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Really slow PC

A friend of mine has an older Gateway computer that seems to be unusually slow(my first pc is faster). I got rid of all his running startup programs, cleared cache and spyware, and got rid of any uneeded files and programs, etc. The PC is still really slow and what I figure is to add more RAM (and even graphics card). Any advice would be appreciated- i listed the specs below.

Gateway E3600 1.6 Ghz Pentium 4 100 mhz bus
8 kb primary cache
256 kb secondary cache
128 mb SDRAM (1 slot-1 slot free)
80 GB drive (less than 20 used)
old graphics card

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(NT) (NT) What OS ?

In reply to: Really slow PC

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For starters...

In reply to: Really slow PC

More RAM would help immensely. An older Pentium 4 like that is going to be absolutely starving for data almost all the time with only 128MB of RAM. Bump that to at least 512MB, regardless of the operating system.

The graphics card probably doesn't need to be changed unless they plan to do some gaming. Windows is a 2D interface, so it's very light work for just about any video card.

There's a good chance of a massive malware infestation as well. Depending on the extent, it might just be faster and easier to format the entire system. After running a scan or two, you'll have to make a determination about the amount of progress you're making and whether or not things are even salvageable.

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I had previously done a format

In reply to: For starters...

It's running WinXP Pro. I installed a new HD and upgraded the OS to Winxp pro and there wasn't a huge difference speed wise-it was previously WinXP Home(i figured xp pro would help a bit).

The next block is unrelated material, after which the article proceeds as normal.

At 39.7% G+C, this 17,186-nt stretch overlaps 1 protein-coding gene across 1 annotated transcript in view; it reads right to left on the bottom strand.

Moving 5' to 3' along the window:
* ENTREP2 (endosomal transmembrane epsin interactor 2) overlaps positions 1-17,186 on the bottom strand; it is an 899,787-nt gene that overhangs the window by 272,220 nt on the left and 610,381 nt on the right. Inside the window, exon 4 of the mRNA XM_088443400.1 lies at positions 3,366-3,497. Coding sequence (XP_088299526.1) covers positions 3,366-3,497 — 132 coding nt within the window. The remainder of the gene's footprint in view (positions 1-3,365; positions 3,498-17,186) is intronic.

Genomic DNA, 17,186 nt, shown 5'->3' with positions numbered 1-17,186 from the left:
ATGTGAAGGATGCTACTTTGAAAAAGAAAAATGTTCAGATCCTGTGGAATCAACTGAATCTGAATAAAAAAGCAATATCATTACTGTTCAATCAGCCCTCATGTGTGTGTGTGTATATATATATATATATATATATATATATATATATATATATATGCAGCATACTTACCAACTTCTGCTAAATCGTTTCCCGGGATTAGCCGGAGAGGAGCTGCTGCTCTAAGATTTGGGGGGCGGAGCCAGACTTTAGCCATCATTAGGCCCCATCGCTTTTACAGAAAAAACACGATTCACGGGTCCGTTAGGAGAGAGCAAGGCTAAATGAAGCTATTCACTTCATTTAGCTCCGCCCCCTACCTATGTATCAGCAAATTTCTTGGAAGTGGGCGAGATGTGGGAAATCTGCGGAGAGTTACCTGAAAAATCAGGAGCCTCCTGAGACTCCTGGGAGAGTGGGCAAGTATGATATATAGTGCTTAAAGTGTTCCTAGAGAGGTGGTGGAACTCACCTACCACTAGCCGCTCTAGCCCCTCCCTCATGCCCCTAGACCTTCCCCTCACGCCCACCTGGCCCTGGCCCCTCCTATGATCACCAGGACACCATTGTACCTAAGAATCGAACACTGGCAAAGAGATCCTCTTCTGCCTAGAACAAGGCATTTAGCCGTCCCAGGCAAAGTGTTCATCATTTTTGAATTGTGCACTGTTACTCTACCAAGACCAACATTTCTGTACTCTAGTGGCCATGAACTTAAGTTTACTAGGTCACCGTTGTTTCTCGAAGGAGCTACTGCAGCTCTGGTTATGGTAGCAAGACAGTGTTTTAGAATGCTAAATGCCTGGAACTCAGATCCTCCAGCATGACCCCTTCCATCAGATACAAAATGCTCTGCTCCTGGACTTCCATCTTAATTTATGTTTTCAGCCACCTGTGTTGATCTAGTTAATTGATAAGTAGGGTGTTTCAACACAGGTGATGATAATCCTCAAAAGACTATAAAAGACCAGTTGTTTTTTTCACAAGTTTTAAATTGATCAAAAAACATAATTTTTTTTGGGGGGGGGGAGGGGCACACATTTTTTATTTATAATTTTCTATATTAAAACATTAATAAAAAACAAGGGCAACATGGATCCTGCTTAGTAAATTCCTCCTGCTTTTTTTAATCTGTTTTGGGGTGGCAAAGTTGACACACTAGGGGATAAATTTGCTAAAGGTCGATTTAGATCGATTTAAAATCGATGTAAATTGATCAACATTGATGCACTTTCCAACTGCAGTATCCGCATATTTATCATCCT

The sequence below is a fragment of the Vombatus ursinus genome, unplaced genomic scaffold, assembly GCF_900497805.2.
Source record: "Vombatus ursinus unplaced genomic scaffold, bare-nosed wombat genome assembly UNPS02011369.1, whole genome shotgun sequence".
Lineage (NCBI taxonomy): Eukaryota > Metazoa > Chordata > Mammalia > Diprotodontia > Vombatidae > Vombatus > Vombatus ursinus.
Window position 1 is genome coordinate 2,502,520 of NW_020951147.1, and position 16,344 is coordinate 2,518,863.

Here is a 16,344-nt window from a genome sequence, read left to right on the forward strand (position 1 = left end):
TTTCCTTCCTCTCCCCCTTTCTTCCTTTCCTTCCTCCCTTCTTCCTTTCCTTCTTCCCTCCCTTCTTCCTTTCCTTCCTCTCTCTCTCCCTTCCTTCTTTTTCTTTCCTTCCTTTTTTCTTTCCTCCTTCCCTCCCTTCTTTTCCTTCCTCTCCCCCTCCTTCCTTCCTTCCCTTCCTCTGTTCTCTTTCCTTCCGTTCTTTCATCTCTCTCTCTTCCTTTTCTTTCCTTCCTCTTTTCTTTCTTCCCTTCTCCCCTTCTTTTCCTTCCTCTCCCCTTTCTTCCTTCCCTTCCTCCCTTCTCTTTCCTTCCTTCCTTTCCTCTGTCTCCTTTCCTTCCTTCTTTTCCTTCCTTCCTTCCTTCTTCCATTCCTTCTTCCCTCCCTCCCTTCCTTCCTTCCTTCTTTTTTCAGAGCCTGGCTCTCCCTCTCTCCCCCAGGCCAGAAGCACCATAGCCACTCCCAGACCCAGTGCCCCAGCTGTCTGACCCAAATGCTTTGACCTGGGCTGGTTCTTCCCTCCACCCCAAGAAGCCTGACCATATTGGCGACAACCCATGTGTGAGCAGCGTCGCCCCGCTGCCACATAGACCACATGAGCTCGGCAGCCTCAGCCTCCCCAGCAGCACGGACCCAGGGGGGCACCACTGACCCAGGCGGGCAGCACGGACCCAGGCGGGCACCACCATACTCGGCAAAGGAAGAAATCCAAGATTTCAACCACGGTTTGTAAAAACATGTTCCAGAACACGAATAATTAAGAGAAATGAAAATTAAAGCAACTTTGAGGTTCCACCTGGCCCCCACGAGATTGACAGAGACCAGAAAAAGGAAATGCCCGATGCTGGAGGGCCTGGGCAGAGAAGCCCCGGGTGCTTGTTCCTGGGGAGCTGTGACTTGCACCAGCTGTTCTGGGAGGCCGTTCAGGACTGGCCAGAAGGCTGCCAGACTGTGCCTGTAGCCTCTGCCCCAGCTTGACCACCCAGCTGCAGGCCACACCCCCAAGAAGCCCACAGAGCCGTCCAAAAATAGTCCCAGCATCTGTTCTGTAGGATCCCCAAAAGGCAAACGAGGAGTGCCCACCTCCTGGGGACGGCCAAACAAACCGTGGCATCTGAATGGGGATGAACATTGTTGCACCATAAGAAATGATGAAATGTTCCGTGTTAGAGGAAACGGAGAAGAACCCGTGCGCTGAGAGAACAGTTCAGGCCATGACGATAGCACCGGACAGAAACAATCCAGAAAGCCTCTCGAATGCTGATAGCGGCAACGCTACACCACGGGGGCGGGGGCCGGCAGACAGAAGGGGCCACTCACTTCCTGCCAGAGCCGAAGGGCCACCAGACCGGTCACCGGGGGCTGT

As far as upgrading the RAM, should I just go with 512mb in the open slot?

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In reply to: I had previously done a format

I would go to Crucial's website, and use their selection tool to find out just what kinds of RAM that system can take. It might be old enough to still be using RDRAM instead of SDRAM. There's also the slim possibility it won't accept anything larger than 256MB sticks. It's not fun when you rush out to the store, buy something, and get it home only to find it's not what you needed.

You should see a very noticeable speed increase once the RAM is installed. Never in my life have I experienced something so frustratingly slow as an XP system running on 128MB of RAM. XP Pro and Home are pretty much the same, Pro just has a few additional features switched on, so while it's too late now, you won't see any increase in speed from that.

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These 168-pin DIMMs are compatible

In reply to: Depends

512MB SDRAM, PC133 ? CL=3 ? Unbuffered ? Non-parity ? 133MHz ? 3.3V ? 64Meg x 64 $96.81

512MB SDRAM, PC133 ? CL=2 ? Unbuffered ? Non-parity ? 133MHz ? 3.3V ? 64Meg x 64 $98.87

256MB SDRAM, PC133 ? CL=2 ? Unbuffered ? Non-parity ? 133MHz ? 3.3V ? 32Meg x 64 $71.06

128MB SDRAM, PC133 ? CL=2 ? Unbuffered ? Non-parity ? 133MHz ? 3.3V ? 16Meg x 64 $31.45

Any suggestions on which way to go? Will it run better if i go with 2-256mb, or will it be okay to keep the 128mb and add a 512mb?

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Get a better price...

In reply to: These 168-pin DIMMs are compatible online stores like

There are 512MB PC133 3.3V RAM modules currently available for $60 or less.

There is no dual channel benefit on that old motherboard, so having two different RAM module sizes is not an issue.

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In reply to: Get a better price...

Any suggestions on the brand. Should spend the extra and go with Corsair for $76 or the Kingston $63 and Viking for $55?
How come Newegg sells the same exact Crucial models(model # and all) for almost $20 cheaper than Crucial website does?

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I have used many...

In reply to: Brands

...brands of PC100 and PC133 RAM. Kingston, Crucial, PNY, of Viking have all worked as expected.

When that RAM was popular, I purchased a lot of PNY and Kingston because the office supply stores carried it.

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